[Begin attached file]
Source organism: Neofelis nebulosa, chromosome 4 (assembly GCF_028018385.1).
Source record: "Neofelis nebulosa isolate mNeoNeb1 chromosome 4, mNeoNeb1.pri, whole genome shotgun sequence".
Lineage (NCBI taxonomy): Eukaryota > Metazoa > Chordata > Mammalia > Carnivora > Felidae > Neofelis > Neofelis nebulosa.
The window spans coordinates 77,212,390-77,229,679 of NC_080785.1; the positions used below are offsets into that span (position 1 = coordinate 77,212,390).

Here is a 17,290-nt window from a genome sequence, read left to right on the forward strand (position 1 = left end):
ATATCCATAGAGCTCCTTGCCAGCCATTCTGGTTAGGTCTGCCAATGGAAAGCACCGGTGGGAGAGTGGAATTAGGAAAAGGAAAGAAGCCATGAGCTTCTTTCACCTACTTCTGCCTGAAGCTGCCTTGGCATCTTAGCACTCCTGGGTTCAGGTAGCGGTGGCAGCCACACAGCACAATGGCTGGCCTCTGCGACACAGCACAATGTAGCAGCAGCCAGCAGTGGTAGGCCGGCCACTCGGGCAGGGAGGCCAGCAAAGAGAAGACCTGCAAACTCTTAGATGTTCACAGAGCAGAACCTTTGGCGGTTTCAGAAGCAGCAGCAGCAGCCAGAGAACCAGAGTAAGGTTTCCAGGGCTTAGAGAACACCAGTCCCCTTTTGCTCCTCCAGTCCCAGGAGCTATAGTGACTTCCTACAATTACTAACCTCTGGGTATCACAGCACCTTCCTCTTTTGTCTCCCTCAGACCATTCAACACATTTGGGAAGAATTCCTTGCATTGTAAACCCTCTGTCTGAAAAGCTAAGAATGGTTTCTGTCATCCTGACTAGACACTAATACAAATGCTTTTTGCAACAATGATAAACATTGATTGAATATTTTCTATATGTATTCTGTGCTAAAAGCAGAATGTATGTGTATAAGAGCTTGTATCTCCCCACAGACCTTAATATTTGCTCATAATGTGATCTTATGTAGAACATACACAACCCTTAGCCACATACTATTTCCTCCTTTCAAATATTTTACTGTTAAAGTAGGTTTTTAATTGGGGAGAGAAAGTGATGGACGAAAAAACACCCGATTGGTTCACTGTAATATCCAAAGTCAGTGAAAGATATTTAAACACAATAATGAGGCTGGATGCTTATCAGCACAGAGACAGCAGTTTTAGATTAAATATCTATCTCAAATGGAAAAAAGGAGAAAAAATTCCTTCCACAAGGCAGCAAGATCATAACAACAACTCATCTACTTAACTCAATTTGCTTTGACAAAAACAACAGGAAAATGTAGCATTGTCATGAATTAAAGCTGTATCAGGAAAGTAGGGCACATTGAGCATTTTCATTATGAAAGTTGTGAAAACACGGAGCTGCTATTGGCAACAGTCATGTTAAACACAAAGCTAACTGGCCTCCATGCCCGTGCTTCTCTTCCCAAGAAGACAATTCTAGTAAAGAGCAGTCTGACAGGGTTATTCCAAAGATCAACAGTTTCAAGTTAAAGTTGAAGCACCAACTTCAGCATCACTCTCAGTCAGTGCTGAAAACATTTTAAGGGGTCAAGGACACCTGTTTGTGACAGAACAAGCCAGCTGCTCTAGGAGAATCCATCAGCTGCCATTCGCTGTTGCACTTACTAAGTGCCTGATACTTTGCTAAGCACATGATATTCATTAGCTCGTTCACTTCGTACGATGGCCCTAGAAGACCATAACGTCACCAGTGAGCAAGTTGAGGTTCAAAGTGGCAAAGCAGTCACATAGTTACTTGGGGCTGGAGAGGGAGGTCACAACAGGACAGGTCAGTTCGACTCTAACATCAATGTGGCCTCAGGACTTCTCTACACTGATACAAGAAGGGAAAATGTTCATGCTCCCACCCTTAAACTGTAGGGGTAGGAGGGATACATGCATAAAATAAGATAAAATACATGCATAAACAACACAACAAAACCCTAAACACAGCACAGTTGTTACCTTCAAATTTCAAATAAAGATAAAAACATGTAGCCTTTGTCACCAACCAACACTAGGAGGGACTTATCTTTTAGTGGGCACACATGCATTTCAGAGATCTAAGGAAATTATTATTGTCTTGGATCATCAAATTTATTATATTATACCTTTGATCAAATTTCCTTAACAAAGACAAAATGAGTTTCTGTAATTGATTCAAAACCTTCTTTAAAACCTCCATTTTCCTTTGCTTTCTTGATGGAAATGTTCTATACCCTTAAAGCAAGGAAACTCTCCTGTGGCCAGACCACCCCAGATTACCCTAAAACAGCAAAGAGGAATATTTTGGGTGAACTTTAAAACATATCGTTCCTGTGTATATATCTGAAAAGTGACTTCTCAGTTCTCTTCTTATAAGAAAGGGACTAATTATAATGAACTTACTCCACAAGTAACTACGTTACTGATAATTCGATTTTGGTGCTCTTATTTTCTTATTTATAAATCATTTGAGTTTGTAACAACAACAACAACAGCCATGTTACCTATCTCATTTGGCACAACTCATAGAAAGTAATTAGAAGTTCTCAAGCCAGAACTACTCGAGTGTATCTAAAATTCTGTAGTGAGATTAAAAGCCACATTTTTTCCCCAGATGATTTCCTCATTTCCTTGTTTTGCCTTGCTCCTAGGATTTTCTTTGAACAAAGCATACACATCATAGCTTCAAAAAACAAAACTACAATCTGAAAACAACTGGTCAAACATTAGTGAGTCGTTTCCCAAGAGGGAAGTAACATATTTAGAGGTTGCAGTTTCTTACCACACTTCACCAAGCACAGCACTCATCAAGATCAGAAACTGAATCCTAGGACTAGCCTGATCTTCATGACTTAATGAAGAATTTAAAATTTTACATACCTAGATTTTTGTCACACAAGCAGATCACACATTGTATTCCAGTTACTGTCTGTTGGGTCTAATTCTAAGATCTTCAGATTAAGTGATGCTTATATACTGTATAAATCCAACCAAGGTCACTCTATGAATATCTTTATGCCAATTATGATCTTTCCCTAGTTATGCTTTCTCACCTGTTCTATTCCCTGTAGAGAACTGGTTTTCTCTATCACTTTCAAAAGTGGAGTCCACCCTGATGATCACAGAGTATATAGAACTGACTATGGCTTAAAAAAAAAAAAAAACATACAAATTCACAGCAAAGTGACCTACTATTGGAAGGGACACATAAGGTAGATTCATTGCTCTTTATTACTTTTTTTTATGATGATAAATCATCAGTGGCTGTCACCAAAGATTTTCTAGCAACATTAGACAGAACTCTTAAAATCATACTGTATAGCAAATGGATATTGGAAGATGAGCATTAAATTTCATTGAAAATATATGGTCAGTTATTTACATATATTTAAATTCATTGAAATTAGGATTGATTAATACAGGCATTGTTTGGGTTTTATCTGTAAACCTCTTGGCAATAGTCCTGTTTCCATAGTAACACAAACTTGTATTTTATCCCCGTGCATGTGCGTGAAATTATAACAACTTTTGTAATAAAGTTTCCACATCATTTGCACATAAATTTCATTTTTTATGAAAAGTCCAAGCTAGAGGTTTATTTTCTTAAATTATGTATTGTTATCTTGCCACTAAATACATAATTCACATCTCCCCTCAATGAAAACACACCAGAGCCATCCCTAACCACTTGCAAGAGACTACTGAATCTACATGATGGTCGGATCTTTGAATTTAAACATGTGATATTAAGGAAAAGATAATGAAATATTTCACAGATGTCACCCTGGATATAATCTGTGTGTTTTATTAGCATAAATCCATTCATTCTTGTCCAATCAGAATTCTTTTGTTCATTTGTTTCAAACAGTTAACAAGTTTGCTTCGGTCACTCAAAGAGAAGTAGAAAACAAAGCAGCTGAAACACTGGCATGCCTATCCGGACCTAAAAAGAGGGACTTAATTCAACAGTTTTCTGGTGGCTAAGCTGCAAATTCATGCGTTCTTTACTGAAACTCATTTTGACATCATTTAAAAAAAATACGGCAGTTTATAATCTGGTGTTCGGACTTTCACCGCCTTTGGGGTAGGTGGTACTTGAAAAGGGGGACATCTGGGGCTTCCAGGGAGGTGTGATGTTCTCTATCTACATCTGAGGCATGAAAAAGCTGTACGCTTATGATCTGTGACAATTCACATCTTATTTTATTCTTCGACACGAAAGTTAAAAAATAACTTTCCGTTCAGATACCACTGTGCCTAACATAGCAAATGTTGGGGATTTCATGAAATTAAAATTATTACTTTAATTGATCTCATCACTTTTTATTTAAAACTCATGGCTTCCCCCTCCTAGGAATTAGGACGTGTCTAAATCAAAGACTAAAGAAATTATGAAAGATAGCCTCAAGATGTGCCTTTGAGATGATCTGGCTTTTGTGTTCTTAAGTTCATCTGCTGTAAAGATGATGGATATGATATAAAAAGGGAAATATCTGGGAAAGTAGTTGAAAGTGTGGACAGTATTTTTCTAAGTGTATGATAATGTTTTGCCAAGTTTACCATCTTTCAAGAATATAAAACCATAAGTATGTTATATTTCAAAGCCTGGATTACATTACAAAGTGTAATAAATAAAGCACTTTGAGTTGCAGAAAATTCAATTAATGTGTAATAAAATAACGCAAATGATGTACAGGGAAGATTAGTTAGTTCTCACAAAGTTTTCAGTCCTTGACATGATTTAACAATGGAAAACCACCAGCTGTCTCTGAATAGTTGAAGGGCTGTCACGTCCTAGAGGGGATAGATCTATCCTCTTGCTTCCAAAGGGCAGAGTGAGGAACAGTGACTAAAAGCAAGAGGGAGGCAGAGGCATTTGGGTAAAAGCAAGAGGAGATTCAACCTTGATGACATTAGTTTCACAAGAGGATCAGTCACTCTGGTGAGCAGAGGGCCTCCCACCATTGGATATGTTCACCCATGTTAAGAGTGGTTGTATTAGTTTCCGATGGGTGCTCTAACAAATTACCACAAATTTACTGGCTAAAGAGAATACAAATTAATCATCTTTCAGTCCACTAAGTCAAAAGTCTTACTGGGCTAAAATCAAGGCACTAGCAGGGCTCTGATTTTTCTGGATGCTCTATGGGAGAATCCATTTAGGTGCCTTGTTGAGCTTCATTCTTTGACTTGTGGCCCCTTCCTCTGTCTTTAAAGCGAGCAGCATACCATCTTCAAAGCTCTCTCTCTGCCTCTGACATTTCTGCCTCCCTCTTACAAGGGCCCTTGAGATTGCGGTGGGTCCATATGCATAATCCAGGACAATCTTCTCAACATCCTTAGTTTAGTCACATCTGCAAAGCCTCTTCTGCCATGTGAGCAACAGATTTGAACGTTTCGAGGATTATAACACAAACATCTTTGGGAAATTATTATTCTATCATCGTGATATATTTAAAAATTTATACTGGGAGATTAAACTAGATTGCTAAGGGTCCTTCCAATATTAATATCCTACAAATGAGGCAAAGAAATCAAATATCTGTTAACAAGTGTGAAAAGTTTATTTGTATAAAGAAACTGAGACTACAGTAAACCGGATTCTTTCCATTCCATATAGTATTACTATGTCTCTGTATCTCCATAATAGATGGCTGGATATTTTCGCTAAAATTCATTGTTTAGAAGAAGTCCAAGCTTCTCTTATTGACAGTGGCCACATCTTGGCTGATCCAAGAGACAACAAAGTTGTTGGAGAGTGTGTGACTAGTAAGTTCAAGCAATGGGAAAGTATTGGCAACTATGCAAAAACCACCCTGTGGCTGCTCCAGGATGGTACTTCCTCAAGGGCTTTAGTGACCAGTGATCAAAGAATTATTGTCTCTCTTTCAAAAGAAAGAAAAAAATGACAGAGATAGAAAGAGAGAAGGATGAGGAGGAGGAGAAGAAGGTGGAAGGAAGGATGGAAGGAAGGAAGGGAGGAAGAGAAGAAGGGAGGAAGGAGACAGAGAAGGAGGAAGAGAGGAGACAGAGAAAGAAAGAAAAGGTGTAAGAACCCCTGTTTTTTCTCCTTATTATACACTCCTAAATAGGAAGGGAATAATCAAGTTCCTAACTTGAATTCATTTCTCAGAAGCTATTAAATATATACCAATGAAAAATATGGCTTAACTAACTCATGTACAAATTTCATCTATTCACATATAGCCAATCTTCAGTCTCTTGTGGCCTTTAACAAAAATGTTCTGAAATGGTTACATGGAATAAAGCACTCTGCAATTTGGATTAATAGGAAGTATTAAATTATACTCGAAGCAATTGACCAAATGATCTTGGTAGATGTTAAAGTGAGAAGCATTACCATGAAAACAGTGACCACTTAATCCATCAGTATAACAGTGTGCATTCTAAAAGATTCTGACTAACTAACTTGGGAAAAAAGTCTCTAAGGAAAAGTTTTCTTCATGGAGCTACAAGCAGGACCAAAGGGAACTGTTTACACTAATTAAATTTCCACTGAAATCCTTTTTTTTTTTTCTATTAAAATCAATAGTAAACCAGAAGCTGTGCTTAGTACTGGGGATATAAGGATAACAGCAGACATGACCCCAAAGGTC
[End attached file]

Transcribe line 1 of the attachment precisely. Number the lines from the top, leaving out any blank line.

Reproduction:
Source organism: Neofelis nebulosa, chromosome 4 (assembly GCF_028018385.1).